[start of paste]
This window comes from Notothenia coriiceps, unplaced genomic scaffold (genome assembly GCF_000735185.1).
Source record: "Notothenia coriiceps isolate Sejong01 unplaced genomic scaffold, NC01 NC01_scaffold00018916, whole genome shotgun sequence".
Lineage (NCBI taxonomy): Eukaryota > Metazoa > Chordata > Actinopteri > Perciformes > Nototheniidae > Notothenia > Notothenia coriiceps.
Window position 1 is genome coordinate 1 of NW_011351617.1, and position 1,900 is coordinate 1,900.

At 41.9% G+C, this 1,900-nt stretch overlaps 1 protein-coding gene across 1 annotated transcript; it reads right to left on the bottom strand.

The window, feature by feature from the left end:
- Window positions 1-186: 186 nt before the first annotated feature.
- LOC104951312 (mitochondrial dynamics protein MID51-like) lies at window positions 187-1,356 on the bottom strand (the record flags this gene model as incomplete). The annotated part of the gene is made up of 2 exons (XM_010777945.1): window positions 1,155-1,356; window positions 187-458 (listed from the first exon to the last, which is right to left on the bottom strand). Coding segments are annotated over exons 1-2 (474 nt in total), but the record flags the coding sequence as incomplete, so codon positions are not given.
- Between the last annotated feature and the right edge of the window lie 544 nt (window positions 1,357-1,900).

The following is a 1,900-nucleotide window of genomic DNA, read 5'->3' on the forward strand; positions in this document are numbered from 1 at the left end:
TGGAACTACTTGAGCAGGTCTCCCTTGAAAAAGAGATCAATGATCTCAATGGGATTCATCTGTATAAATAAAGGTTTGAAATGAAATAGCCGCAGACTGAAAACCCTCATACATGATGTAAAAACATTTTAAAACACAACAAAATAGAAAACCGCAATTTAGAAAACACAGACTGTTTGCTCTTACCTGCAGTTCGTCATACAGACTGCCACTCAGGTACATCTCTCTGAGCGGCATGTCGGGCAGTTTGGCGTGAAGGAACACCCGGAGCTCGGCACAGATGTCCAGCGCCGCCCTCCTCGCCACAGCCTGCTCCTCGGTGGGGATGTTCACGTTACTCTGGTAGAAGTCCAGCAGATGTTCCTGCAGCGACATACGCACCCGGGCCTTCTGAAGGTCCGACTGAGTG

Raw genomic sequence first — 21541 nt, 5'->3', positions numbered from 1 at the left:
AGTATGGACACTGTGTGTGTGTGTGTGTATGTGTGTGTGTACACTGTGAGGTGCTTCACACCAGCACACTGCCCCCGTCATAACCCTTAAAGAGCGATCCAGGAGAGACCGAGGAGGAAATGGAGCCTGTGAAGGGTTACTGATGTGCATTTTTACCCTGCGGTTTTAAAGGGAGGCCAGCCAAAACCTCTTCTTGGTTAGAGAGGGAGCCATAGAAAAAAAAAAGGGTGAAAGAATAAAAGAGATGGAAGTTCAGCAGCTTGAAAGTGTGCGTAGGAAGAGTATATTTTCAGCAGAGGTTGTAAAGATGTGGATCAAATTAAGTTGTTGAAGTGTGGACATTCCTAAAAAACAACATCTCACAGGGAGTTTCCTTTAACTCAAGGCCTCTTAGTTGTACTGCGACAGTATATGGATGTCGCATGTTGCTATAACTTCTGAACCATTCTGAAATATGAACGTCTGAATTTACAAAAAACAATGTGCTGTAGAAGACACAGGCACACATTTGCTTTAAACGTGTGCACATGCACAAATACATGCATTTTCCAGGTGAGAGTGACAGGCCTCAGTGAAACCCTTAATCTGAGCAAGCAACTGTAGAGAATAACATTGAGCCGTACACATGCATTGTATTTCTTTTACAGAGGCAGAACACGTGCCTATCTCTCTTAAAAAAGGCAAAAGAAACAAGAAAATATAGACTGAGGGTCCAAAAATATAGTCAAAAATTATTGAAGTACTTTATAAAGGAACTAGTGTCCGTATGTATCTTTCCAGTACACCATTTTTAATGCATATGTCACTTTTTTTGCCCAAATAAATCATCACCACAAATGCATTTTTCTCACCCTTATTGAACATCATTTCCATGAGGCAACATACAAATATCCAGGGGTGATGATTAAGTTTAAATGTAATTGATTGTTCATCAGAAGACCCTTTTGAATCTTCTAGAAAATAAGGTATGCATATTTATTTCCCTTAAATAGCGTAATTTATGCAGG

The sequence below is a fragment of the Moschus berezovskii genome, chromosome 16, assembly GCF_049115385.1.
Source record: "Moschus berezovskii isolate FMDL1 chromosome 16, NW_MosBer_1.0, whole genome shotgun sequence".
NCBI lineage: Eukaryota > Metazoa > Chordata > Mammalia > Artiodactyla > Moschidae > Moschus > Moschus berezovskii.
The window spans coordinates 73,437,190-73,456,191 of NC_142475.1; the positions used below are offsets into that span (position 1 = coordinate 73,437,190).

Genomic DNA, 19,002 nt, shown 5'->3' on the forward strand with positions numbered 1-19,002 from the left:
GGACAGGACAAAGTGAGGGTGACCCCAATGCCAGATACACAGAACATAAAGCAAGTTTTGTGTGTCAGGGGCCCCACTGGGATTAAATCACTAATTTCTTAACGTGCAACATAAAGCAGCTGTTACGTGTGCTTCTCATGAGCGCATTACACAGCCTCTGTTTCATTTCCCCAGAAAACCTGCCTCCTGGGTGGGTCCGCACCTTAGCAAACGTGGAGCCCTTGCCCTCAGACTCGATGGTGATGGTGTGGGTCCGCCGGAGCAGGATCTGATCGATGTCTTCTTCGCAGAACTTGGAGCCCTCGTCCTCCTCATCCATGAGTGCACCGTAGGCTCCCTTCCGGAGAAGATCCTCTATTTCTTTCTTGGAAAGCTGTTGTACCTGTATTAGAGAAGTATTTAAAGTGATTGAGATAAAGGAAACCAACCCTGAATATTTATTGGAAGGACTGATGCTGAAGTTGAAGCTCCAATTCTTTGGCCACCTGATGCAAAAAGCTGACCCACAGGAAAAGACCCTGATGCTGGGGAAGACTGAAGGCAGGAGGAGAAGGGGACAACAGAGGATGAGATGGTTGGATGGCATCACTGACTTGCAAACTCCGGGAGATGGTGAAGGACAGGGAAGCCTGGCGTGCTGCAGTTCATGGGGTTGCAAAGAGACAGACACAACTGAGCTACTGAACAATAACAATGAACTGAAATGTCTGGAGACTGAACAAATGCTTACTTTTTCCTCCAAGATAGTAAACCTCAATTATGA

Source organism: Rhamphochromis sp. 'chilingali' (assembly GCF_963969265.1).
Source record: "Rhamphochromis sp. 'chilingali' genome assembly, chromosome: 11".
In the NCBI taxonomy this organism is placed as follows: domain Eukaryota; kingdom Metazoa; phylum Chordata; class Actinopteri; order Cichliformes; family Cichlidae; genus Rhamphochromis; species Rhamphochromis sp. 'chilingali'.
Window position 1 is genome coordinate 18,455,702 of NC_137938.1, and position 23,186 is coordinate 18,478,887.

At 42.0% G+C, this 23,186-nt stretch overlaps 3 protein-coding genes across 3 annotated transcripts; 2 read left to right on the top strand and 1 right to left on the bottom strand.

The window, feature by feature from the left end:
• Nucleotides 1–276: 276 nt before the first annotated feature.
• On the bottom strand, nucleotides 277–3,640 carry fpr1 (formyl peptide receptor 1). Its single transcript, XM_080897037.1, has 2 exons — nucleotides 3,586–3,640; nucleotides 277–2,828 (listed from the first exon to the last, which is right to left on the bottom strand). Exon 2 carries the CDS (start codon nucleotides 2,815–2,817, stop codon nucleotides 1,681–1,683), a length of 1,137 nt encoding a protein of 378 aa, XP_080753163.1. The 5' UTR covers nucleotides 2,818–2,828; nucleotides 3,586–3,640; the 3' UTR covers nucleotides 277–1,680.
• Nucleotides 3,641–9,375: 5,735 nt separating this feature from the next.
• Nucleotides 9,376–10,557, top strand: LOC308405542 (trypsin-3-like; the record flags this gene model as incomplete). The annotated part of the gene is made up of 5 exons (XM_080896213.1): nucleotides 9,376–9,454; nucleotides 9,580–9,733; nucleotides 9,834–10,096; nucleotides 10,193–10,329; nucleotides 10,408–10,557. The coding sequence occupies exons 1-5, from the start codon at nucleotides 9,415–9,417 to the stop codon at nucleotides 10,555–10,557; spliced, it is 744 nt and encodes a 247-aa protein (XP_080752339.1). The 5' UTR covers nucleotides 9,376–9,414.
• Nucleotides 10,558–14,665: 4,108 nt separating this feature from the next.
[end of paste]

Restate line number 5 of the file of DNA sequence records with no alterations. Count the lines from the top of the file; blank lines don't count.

At 41.9% G+C, this 1,900-nt stretch overlaps 1 protein-coding gene across 1 annotated transcript; it reads right to left on the bottom strand.